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How To Setup A Google Cloud Platform Test Bench For Mokersolver

How To Setup a Google Cloud Platform Test Bench for Mokersolver

Sometimes setting up simulations with Monkersolver might not go as smoothly as you might expect. You might not be able to run a simulation with the RAM you had budgeted for it, or you might actually need a lot less RAM than the estimate (rare, but can occur). Both of these situations can cost time and/or money, and can lead to frustration. Setting up a large server with a server hosting company can incur relatively large up front costs, and so you want to make sure that your money is well spent and that the setup process is smooth.

All of these issues can be addressed simply by setting up a test bench using Google’s Cloud Platform (GCP) and testing the proposed configuration ahead of time. Other alternatives are Amazon EC2 or Microsoft Azure, but the advantage of using GCP is that you receive $300 of free credit that you can spend without restriction.

 

Getting Started

Go to GCP’s home page and hit the ‘try it free’ button.

On the next page you will be prompted to sign up for an account. Complete all the steps in the form. It’s import to note that you will need a credit card to be able to use this service. You will however not be billed as long as you still have credit left in your account, which is valid from sign-up for 12 months. Billing occurs on a monthly cycle and it is possible to pre-load your account with credit and set budget restrictions.

Once you have completed registration, you will want to go to your console. A link to the console is visible at the top right on the Google Cloud Platform website.

From your console you will be able to create new instances that you can use for setting up solves. To get a better understanding of the cost of setting up instances, Google has a handy calculator that is easy to use and can give you an idea of the cost for testing whatever it is you want to test.

Here is an example of the cost of running a ‘n1-highmem-64’ instance (64 vCPUs, 416GB RAM) for 4 hours.

On the console home page you can see an overview of your current projects, billing, error reporting etc. You will want to navigate to the sidebar menu and select ‘VM instances’ under the sub-menus ‘Compute’ and ‘Compute Engine’.

Once the ‘VM instances’ page has loaded, ‘Create’ a new instance.

Configure your new instance according to your requirements and preferences. It’s important to point out that the ‘Zone’ you select for running your instance can affect the total cost. Latency is a secondary concern with solvers, so it is recommended to determine which data centre is cheapest for you. At the time of writing, us-central is the cheapest zone to run from, but it is recommended to double-check this regardless to make sure. Under the configuration point ‘Boot disk’¬† if you click ‘Change’ you can select your boot disk and drive. We prefer to use Debian, which is a Linux distribution, because it is free and compatible with Monkersolver (though not officially supported), but you can select from a wide range of other Linux distros and Windows Server versions.

It is important that under ‘Boot disk type’ you select ‘SSD Persistent Disk’ otherwise your save and load times will be too long. Use the smallest Size you think is necessary to get the job done. This is relevant for creating snapshots, since if you create a snapshot image of your drive and try to load it at a later point, you can’t make it smaller, but you can make it larger. Since storage costs money, it is therefore prudent to select a smaller size for reference.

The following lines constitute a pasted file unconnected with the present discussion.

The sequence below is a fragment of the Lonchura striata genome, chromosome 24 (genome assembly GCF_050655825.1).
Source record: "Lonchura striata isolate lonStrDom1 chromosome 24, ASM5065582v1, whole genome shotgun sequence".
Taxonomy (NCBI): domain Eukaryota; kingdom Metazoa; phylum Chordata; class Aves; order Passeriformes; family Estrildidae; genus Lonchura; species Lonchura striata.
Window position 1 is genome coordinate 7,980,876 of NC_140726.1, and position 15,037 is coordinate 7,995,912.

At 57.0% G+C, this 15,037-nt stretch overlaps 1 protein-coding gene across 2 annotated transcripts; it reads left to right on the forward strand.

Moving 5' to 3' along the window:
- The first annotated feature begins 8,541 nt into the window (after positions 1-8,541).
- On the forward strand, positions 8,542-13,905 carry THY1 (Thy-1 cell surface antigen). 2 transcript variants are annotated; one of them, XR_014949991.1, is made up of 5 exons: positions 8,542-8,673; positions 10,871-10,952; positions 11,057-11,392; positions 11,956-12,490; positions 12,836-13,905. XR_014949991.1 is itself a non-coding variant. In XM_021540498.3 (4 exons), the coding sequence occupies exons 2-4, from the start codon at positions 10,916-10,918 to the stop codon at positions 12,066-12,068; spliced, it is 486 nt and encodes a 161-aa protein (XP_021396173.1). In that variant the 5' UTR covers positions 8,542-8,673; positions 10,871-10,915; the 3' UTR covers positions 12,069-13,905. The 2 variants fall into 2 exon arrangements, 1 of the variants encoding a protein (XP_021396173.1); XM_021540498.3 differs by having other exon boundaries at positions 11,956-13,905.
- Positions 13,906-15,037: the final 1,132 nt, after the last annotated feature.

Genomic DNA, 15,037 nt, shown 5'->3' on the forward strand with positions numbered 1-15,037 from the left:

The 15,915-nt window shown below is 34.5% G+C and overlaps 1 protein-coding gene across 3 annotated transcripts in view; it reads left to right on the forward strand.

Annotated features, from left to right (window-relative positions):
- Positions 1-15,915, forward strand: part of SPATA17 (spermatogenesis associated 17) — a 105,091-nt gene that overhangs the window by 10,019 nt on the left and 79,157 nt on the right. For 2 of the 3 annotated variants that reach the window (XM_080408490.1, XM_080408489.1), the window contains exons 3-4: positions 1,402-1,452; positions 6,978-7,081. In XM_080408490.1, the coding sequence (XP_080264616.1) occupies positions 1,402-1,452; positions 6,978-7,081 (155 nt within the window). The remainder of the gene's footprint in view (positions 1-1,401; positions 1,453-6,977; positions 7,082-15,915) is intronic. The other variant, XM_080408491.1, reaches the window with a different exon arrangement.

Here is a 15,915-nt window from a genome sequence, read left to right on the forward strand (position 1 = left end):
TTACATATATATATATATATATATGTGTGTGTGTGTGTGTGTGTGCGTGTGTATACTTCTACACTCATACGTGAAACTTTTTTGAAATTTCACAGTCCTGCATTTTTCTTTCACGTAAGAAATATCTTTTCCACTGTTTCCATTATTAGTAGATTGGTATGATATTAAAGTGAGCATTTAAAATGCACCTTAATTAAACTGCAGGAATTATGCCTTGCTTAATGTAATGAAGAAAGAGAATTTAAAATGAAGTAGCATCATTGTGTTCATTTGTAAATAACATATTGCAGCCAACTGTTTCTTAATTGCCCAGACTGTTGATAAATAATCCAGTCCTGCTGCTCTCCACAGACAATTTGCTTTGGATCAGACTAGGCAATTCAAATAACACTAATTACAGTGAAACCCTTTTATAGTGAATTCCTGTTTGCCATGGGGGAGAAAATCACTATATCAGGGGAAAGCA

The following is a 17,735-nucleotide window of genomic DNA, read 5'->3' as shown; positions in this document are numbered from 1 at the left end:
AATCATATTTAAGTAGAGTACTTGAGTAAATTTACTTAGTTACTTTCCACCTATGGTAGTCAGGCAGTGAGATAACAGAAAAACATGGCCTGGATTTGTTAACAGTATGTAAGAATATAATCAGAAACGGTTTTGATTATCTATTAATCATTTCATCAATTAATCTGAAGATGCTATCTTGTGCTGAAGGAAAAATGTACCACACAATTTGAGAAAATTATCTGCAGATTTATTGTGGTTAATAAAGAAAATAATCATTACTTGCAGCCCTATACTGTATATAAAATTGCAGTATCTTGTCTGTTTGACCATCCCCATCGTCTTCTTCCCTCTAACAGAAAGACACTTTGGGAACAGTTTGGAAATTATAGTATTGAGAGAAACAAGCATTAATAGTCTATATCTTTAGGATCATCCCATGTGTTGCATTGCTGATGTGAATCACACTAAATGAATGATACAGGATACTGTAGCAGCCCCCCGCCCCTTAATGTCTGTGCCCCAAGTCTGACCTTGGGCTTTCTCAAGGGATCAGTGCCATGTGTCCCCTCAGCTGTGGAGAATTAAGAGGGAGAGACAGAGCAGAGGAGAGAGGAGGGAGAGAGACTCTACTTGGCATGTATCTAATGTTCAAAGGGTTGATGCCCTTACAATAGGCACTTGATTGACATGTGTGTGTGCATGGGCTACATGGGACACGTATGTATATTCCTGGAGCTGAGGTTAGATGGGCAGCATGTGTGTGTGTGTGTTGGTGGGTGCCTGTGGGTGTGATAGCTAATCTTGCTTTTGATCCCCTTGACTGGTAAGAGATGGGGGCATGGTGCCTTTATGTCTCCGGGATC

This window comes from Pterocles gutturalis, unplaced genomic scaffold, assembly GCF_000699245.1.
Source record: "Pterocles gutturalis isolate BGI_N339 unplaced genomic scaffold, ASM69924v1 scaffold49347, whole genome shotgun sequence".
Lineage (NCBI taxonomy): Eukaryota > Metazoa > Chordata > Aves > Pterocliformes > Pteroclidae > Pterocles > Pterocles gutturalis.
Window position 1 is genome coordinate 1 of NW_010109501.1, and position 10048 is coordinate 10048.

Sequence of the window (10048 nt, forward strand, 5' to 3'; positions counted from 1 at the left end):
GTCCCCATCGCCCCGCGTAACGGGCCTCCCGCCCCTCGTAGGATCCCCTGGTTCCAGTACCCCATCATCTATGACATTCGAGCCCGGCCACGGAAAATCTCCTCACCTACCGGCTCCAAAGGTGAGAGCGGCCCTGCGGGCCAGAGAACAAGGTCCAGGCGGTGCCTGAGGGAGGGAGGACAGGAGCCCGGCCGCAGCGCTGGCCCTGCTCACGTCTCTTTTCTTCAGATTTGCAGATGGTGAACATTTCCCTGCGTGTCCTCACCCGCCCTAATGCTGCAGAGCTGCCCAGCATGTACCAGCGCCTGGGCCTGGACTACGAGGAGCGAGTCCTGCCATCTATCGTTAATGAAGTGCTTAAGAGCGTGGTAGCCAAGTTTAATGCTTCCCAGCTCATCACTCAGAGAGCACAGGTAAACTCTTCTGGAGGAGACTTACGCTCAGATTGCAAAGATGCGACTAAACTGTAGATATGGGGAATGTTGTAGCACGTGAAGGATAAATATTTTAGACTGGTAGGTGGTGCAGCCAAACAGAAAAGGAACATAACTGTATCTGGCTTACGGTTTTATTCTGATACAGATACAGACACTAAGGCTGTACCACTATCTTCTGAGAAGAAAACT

Once you have the settings the way you want them, go ahead and click ‘Create’. This will forward you to your ‘VM Instances’ page, which gives you an overview over all the instances you currently have available and what their status is.

You can connect to your Linux instance through SSH on the Google Cloud Platform webpage or to a Windows instance using Chrome RDP for Google Compute Engine. You can find more details here. If you need help setting up Monkersolver on Linux, for the interim you can consult our guide for setting up a Linux server on Contabo. The steps for setting up the software are mostly the same.

Creating Snapshots

Once you are done testing, it is recommended to create a snapshot of your current installation for later usage. Google charges a monthly fee for hosting snapshots, however the pricing is very reasonable for our use case at 2.6 USD per 100GB of Snapshot per month (varies based on the datacentre selected).

First go ahead and stop the instance you want to create a snapshot of.

Then from the Compute Engine sidebar menu, select ‘Snapshots’.

Then on the next page select the ‘Source disk’ you want to create a snapshot of and hit ‘Create’. You can now head back to your VM instances overview and delete the instance you just stopped. You will no longer be charged for the instance after you have deleted it.

Now any time you want to create a new test bench, all you need to do is select your snapshot as ‘Boot disk’ when creating an instance from the ‘Snapshots’ tab.

 

Hopefully this guide was helpful. Please leave any comments or questions regarding this article below, and subscribe for more future updates like these.

This Post Has 3 Comments
  1. I have tried to install both Gnome or xfce multiple times, both got stuck in “dbus” at 80% when installing.
    I’ve followed this guide exactly and have followed the Contabo guide to successfully get monker running.
    Any idea on how to solve the “dbus” problem?

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